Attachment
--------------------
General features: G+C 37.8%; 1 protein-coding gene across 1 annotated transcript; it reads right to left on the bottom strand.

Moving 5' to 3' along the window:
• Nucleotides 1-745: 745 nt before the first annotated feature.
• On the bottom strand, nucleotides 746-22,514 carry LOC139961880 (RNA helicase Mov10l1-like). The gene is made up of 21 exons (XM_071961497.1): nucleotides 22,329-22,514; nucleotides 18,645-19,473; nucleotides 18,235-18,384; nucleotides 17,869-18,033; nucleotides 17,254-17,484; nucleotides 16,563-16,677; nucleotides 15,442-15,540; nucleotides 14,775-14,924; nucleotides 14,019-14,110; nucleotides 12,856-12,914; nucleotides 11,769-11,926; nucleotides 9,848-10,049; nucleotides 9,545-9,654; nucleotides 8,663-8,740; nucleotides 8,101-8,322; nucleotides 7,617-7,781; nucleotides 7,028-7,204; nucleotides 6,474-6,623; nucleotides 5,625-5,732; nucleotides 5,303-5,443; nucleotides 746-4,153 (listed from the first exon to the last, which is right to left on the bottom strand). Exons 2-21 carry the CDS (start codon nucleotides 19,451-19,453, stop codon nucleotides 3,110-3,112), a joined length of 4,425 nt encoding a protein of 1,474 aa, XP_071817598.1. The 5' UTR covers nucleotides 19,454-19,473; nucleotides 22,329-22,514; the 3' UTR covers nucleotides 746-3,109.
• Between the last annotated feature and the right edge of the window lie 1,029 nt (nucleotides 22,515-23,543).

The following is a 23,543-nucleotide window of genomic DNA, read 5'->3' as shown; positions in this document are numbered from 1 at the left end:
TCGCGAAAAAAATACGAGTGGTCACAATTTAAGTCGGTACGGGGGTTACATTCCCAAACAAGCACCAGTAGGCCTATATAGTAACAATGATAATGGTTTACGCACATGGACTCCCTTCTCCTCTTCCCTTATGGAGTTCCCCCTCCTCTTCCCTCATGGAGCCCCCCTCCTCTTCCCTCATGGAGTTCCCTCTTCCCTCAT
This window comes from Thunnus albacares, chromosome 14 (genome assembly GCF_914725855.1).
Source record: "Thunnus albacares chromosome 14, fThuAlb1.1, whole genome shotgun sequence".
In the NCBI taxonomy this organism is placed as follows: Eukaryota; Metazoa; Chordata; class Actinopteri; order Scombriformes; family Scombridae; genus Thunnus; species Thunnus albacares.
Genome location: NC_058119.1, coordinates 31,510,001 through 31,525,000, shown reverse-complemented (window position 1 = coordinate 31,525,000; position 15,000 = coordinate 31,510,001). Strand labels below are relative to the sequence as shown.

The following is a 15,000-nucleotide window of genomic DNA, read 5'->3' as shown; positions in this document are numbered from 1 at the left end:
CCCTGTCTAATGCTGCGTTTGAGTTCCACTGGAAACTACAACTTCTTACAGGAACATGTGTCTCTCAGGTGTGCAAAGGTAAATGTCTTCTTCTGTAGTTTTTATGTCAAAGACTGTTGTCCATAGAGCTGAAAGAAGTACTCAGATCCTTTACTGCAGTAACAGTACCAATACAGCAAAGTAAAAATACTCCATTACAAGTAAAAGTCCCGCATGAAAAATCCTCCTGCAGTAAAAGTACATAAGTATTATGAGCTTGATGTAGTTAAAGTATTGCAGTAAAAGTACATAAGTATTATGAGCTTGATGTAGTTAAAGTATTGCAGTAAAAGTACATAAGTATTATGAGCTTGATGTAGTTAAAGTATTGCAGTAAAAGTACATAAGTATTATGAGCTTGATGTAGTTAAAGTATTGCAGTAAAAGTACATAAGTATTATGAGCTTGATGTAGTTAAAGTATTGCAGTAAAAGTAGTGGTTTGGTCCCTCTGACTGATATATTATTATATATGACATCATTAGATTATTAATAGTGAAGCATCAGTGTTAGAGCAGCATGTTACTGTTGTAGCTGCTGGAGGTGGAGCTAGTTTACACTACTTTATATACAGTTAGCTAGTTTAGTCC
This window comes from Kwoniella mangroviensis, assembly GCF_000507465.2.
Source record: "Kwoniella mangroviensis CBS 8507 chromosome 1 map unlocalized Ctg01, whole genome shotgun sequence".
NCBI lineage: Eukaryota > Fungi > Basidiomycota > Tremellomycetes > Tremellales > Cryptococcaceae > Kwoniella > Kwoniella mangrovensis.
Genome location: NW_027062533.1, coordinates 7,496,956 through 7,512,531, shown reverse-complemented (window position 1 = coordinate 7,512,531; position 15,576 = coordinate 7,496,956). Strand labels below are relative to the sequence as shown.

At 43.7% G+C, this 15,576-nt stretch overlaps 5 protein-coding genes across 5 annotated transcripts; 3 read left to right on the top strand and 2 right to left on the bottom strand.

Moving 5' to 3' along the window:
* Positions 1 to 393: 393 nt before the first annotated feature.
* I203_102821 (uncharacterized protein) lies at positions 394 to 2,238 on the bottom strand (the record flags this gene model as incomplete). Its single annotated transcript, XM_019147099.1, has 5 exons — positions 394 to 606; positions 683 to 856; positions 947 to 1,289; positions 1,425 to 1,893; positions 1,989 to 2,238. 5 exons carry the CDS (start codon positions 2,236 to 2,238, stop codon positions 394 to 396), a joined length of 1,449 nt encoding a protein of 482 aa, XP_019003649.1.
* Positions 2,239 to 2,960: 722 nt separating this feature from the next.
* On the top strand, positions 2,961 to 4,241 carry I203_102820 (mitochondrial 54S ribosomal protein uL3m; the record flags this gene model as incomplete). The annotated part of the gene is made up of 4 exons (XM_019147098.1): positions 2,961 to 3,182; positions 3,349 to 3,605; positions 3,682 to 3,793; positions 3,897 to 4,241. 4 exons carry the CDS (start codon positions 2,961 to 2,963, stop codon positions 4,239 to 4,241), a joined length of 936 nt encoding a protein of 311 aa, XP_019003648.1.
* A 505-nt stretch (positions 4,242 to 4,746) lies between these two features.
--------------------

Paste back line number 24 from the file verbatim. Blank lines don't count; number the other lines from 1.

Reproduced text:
* A 505-nt stretch (positions 4,242 to 4,746) lies between these two features.